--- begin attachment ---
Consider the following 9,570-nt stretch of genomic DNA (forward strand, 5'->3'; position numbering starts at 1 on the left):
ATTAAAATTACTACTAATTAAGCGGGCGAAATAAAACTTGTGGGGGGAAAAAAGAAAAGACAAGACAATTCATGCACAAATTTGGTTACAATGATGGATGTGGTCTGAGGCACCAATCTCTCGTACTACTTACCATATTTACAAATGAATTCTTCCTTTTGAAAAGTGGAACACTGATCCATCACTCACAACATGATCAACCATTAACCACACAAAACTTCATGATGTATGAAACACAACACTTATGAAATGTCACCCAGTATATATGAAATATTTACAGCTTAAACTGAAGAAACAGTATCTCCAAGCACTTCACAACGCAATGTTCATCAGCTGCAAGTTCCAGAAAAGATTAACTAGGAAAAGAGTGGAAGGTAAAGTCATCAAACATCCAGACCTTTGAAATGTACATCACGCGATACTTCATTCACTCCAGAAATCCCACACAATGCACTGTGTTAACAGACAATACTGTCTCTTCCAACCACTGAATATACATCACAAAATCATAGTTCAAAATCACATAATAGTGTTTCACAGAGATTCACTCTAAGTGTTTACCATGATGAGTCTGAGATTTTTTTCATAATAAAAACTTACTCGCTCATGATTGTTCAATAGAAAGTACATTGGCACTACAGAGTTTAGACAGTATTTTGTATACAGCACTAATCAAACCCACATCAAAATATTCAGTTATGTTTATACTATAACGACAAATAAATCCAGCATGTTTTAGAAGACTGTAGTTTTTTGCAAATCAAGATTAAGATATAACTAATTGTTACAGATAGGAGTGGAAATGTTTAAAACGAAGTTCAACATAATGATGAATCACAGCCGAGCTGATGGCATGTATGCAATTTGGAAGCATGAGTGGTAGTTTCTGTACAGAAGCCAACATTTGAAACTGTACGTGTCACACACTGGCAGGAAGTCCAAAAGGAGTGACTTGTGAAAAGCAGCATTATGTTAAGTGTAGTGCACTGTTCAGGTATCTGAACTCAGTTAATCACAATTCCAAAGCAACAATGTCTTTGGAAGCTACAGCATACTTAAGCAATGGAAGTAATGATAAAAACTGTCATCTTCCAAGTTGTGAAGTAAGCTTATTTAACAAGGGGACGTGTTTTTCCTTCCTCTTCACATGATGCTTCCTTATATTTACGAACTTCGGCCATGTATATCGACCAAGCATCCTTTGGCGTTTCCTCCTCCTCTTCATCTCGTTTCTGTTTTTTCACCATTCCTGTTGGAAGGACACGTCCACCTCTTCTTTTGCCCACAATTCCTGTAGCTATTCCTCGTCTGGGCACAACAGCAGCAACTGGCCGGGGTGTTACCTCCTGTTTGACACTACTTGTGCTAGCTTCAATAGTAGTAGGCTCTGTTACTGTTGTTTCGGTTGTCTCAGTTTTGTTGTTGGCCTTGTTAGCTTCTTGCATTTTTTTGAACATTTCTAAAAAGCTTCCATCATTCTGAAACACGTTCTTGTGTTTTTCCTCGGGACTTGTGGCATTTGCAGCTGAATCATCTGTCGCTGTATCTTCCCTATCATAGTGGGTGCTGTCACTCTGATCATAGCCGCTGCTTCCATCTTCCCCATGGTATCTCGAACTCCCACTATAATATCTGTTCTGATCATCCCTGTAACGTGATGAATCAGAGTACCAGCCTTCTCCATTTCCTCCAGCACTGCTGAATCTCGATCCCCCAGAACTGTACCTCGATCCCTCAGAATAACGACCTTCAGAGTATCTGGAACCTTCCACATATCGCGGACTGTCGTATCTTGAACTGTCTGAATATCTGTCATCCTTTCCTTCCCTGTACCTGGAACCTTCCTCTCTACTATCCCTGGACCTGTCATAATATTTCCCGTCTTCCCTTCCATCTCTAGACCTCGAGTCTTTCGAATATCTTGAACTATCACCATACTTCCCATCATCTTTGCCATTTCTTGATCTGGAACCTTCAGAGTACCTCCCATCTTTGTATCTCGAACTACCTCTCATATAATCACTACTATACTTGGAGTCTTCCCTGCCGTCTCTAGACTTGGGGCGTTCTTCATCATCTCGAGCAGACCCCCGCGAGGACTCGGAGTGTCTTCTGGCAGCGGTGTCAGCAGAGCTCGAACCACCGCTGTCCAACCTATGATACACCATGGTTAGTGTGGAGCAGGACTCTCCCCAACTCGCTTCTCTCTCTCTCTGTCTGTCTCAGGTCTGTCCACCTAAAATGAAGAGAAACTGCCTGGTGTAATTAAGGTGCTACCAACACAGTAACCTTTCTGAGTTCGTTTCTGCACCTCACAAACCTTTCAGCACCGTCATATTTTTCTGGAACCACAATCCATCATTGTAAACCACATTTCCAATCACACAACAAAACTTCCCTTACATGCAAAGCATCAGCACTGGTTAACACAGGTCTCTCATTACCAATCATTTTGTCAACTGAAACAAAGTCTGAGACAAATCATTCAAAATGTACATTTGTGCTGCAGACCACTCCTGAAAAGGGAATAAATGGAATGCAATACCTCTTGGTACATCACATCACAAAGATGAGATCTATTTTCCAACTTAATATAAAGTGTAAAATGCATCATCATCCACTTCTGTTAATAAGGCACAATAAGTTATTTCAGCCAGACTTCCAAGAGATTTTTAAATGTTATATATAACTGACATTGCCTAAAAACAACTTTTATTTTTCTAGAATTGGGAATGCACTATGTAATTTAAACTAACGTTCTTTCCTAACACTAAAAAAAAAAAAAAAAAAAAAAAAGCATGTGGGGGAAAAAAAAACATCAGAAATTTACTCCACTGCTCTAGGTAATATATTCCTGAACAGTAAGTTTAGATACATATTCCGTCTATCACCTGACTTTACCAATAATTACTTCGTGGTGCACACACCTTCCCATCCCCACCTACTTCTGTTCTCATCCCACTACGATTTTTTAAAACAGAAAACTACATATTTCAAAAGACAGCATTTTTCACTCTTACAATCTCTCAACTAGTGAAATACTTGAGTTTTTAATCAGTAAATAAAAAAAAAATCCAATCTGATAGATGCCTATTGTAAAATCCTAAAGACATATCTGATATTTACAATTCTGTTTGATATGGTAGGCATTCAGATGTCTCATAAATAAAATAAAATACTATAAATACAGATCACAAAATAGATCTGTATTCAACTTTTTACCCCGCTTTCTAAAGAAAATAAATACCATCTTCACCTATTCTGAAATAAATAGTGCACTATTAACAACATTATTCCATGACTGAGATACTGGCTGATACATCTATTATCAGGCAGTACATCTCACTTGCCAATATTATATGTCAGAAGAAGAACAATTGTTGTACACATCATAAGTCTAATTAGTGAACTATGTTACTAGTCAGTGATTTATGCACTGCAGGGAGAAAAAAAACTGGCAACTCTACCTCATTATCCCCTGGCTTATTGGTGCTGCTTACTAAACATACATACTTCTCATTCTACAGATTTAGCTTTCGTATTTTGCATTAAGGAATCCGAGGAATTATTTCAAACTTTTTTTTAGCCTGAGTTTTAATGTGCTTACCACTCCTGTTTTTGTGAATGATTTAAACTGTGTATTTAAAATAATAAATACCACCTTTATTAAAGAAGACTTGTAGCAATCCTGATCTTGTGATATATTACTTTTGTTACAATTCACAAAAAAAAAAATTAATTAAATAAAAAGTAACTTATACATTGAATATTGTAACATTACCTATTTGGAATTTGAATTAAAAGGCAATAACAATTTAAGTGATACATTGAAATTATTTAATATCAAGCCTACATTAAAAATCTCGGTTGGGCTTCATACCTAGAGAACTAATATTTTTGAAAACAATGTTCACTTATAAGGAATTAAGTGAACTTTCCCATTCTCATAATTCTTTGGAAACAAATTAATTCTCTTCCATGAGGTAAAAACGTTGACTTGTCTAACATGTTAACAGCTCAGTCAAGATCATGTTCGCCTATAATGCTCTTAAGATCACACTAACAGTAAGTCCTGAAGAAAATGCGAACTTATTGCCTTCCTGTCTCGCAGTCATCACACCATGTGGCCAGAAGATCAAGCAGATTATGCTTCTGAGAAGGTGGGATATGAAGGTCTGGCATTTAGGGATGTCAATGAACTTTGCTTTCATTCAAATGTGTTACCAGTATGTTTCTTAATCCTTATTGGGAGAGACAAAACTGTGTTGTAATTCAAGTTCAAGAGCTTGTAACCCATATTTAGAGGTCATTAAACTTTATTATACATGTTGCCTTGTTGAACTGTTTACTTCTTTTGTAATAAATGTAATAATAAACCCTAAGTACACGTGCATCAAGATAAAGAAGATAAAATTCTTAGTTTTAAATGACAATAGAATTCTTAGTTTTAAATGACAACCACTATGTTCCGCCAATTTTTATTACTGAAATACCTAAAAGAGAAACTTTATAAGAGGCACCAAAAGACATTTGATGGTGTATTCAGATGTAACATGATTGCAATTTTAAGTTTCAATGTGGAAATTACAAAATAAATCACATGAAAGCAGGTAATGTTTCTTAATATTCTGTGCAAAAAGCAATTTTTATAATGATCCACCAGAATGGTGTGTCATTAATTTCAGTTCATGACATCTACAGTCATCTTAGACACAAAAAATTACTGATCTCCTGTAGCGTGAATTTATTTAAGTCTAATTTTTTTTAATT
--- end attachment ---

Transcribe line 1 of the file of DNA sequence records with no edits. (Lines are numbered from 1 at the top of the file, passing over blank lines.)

Consider the following 9,570-nt stretch of genomic DNA (forward strand, 5'->3'; position numbering starts at 1 on the left):